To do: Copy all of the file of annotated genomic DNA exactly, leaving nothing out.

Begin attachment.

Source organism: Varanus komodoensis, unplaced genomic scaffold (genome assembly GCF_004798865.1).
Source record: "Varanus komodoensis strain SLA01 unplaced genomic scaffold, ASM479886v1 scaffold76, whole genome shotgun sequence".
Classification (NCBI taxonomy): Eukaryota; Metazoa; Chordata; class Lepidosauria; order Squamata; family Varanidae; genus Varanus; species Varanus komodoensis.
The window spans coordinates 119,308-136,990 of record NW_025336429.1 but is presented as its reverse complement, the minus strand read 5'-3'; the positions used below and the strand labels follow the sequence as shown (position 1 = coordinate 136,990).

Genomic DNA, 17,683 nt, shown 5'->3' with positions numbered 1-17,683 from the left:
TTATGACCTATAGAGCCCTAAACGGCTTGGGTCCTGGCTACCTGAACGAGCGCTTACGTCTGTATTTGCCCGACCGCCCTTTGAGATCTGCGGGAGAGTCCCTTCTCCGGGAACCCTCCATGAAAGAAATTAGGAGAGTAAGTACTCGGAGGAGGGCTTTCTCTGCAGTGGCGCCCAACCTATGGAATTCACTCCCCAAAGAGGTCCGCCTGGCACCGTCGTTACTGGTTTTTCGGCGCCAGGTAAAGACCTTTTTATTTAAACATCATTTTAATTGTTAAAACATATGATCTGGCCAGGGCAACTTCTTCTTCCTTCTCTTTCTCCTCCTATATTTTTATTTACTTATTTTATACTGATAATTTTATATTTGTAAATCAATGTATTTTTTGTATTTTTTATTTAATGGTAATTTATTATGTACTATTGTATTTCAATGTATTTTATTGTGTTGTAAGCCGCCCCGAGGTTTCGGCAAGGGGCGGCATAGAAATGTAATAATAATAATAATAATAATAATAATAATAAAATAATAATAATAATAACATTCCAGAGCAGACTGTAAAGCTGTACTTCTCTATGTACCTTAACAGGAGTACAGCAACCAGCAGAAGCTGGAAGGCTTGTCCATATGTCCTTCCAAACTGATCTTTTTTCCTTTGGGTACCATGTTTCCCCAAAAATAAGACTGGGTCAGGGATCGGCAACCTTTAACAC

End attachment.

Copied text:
Source organism: Varanus komodoensis, unplaced genomic scaffold (genome assembly GCF_004798865.1).
Source record: "Varanus komodoensis strain SLA01 unplaced genomic scaffold, ASM479886v1 scaffold76, whole genome shotgun sequence".
Classification (NCBI taxonomy): Eukaryota; Metazoa; Chordata; class Lepidosauria; order Squamata; family Varanidae; genus Varanus; species Varanus komodoensis.
The window spans coordinates 119,308-136,990 of record NW_025336429.1 but is presented as its reverse complement, the minus strand read 5'-3'; the positions used below and the strand labels follow the sequence as shown (position 1 = coordinate 136,990).

Genomic DNA, 17,683 nt, shown 5'->3' with positions numbered 1-17,683 from the left:
TTATGACCTATAGAGCCCTAAACGGCTTGGGTCCTGGCTACCTGAACGAGCGCTTACGTCTGTATTTGCCCGACCGCCCTTTGAGATCTGCGGGAGAGTCCCTTCTCCGGGAACCCTCCATGAAAGAAATTAGGAGAGTAAGTACTCGGAGGAGGGCTTTCTCTGCAGTGGCGCCCAACCTATGGAATTCACTCCCCAAAGAGGTCCGCCTGGCACCGTCGTTACTGGTTTTTCGGCGCCAGGTAAAGACCTTTTTATTTAAACATCATTTTAATTGTTAAAACATATGATCTGGCCAGGGCAACTTCTTCTTCCTTCTCTTTCTCCTCCTATATTTTTATTTACTTATTTTATACTGATAATTTTATATTTGTAAATCAATGTATTTTTTGTATTTTTTATTTAATGGTAATTTATTATGTACTATTGTATTTCAATGTATTTTATTGTGTTGTAAGCCGCCCCGAGGTTTCGGCAAGGGGCGGCATAGAAATGTAATAATAATAATAATAATAATAATAATAATAAAATAATAATAATAATAACATTCCAGAGCAGACTGTAAAGCTGTACTTCTCTATGTACCTTAACAGGAGTACAGCAACCAGCAGAAGCTGGAAGGCTTGTCCATATGTCCTTCCAAACTGATCTTTTTTCCTTTGGGTACCATGTTTCCCCAAAAATAAGACTGGGTCAGGGATCGGCAACCTTTAACAC